We are not surprised to hear the exalted and holy God dwells on a high and holy place. We expect the Omnipotent to live above others; He, after all, is great and mighty. We understand His dwelling place to be holy and never tolerate sin in His presence.
The question is, “Have any of us gone to this holy place to meet God?” No. There might be experiences with God when time stands still or the intensity of His holiness cause some, like John, to fall to the ground (Rev 1:17), but all of this still provides a greatly limited understanding of God. Paul said he knew someone who went to the third heavens (2 Cor 12:2). Perhaps he meant himself meeting God. But even if one may experience a vision or dream of God, our flesh and body cannot pass into eternity. But if we can’t go to heaven, how shall we meet God? Let’s look at the second place God dwells.
B. Down Low (Isaiah 57:15)
Isaiah 57:15 speaks of two places God lives. We already discussed how He lives on high in His holy sanctuary. We understand He is out of reach, far away.
But the second place He dwells surprises us. Listen to the whole verse again but this time pay attention to the last three lines,
- “For thus says the high and exalted One
- Who lives forever, whose name is Holy,
- “I dwell on a high and holy place,
- And also with the contrite and lowly of spirit
- In order to revive the spirit of the lowly
- And to revive the heart of the contrite.”
The contrast is unbelievable. The very first lines would seem to exclude the second dwelling place, here with the lowly. He provides less descriptive of those He dwells with but He reveals His intent or purpose for them.
The first lines were all descriptive. God is pictured as the ever-existing God, the One who needs or wants for nothing, but here in the last three lines, we see God doing something. This desire for God begins to give us insight into His great redemptive plan.
1. God’s Second Dwelling Place
“…And also with the contrite and lowly of spirit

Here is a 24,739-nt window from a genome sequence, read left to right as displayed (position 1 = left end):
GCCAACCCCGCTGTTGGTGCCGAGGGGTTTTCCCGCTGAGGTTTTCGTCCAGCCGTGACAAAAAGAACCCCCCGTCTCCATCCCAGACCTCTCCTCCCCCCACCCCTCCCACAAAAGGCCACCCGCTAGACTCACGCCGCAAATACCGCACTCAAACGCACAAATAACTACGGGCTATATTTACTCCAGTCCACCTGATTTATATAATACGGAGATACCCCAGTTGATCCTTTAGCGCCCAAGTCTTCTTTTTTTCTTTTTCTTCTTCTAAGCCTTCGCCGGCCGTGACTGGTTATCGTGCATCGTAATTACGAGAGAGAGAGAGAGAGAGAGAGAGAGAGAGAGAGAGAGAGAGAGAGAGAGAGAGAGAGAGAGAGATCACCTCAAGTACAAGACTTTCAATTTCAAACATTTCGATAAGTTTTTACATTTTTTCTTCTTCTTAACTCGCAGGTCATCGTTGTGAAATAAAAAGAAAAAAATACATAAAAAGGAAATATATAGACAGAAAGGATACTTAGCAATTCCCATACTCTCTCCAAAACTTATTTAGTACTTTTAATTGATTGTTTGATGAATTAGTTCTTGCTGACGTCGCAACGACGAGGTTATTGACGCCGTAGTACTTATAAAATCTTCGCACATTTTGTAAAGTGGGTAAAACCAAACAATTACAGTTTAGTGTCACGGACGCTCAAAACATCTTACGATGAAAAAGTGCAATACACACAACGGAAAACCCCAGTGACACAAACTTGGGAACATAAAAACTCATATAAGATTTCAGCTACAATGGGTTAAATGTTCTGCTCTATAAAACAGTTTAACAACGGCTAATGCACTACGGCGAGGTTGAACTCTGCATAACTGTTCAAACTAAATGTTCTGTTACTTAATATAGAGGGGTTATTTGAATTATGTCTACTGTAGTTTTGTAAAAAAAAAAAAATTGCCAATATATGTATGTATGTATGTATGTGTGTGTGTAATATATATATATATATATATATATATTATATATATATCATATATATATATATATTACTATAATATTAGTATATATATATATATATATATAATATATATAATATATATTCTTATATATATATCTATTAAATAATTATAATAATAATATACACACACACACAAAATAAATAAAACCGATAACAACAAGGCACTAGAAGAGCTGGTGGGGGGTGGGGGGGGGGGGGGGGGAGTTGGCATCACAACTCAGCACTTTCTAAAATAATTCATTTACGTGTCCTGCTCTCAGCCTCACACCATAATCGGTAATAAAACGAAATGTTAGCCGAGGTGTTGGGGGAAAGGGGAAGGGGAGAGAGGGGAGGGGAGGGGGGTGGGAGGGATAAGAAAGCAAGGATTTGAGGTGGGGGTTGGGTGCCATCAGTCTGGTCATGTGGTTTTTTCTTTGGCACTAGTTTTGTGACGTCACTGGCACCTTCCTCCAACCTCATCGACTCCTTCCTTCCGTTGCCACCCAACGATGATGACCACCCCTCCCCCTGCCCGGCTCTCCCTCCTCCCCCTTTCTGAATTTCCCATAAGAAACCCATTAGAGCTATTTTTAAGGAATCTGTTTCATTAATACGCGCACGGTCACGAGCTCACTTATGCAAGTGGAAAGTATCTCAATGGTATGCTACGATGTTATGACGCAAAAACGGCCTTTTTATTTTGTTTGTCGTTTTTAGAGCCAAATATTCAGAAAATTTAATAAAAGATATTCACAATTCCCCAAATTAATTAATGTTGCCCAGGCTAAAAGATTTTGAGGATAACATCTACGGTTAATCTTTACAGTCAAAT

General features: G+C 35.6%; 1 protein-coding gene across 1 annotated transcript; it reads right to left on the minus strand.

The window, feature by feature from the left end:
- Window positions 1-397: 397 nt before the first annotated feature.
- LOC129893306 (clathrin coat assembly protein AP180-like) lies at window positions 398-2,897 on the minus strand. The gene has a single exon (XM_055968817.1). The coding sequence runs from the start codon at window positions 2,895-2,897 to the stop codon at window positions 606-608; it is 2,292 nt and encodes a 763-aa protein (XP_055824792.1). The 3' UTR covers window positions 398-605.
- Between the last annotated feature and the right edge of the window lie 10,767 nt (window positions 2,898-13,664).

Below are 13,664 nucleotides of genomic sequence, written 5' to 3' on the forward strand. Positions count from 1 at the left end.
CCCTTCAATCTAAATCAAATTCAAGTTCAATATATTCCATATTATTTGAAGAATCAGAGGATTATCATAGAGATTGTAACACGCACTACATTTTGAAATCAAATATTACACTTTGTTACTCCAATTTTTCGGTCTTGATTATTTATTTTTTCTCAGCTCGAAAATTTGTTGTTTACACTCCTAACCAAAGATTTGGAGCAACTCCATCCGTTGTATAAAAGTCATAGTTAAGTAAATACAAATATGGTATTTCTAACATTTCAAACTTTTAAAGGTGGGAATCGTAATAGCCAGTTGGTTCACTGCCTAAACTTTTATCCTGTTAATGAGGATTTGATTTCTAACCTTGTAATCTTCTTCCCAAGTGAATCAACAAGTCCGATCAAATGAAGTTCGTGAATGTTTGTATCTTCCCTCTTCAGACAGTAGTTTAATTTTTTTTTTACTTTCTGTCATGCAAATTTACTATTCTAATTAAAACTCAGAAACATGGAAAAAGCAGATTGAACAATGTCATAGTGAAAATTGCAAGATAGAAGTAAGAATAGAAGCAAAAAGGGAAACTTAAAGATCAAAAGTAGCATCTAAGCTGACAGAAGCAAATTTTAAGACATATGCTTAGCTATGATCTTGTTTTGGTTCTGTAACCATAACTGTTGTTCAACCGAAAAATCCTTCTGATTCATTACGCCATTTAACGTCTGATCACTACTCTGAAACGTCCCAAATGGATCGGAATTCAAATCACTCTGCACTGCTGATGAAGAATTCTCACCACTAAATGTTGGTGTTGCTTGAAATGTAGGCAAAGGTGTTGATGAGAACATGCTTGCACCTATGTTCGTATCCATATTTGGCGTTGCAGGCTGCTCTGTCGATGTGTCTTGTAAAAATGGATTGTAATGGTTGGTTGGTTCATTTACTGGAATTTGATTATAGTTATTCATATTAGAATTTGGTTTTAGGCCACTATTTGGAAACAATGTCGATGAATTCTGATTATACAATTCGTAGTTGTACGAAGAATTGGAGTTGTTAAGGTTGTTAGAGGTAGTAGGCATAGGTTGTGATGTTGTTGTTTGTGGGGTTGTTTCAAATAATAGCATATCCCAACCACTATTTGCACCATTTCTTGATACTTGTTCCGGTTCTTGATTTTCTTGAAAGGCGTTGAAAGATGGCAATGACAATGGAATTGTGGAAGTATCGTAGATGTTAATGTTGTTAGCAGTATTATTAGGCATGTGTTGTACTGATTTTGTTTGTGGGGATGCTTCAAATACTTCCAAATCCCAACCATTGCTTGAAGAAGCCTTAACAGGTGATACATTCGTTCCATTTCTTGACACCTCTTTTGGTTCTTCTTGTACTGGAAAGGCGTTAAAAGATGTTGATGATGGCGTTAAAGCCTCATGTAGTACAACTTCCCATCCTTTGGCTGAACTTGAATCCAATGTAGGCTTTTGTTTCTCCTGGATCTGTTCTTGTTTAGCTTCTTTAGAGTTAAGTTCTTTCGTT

In order to revive the spirit of the lowly
And to revive the heart of the contrite” (Isaiah 57:15).
The Lord not only dwells in a high and holy place but also with the contrite and lowly of spirit. The contrite includes those whose heart is broken. Listen to the English translations for the one Hebrew root word (kd) for contrite: oppressed, afflicted, crushed, contrite, humble, broken.
We are not just speaking about someone who has not done well, but someone who is down and out. There is no place to turn. Out of luck. Out of spirit. Empty.
The other word, lowly, is like the first. As contrite is contrasted with exaltation, lowly is contrasted with those on high. English translations for the Hebrew root (lpv) include: low, humble, base, abased, and subdued.
These words are the very opposite to the ones about God’s other dwelling place—exalted and on high. There are perhaps several responses we might have to this second dwelling place.
1) We might say that Isaiah does not know what he is talking about. But he is the prophet, and we are not. Isaiah says, “Stop regarding man, whose breath of life is in his nostrils; For why should he be esteemed?” (Isaiah 2:22)
2) Perhaps we expect the Lord to think as we do about ourselves because we are delighted with and boastful of our outstanding achievements. By selecting David, God first rejected his older brothers saying,
“Then it came about when they entered, that he looked at Eliab and thought, “Surely the LORD’S anointed is before Him.” But the LORD said to Samuel, “Do not look at his appearance or at the height of his stature, because I have rejected him; for God sees not as man sees, for man looks at the outward appearance, but the LORD looks at the heart” (1 Samuel 16:6-7).
3) Is it possible that the Lord is sincere in dwelling with the crushed and lowly? Man, if given the choice, would not do it. He might work with broken men, but who would admit to living with them. But God announces it. He exclusively announces it. He does not mention all the places we would like to take our friends and relatives.
But what does He mean? What is contrite? Why is it he who possesses a lowly spirit? Some people are brokenhearted but not poor. Others, many of whom I have also met, are poor and maybe even homeless, but not lowly in spirit. Interestingly, this is very similar to verses in the Sermon on the Mount. Remember,
“Blessed are the poor in spirit, for theirs is the kingdom of heaven. Blessed are those who mourn, for they shall be comforted” (Mat 5:3-4).
What we find here is that those who belong to the kingdom of God are those who are poor in spirit. Why?
It’s not very difficult to understand if you understand the earlier point of Creator God’s holiness. Sinful man is typified by rebellion and a hardened spirit. God is not speaking so much about the outward material condition of man but his inward spirit.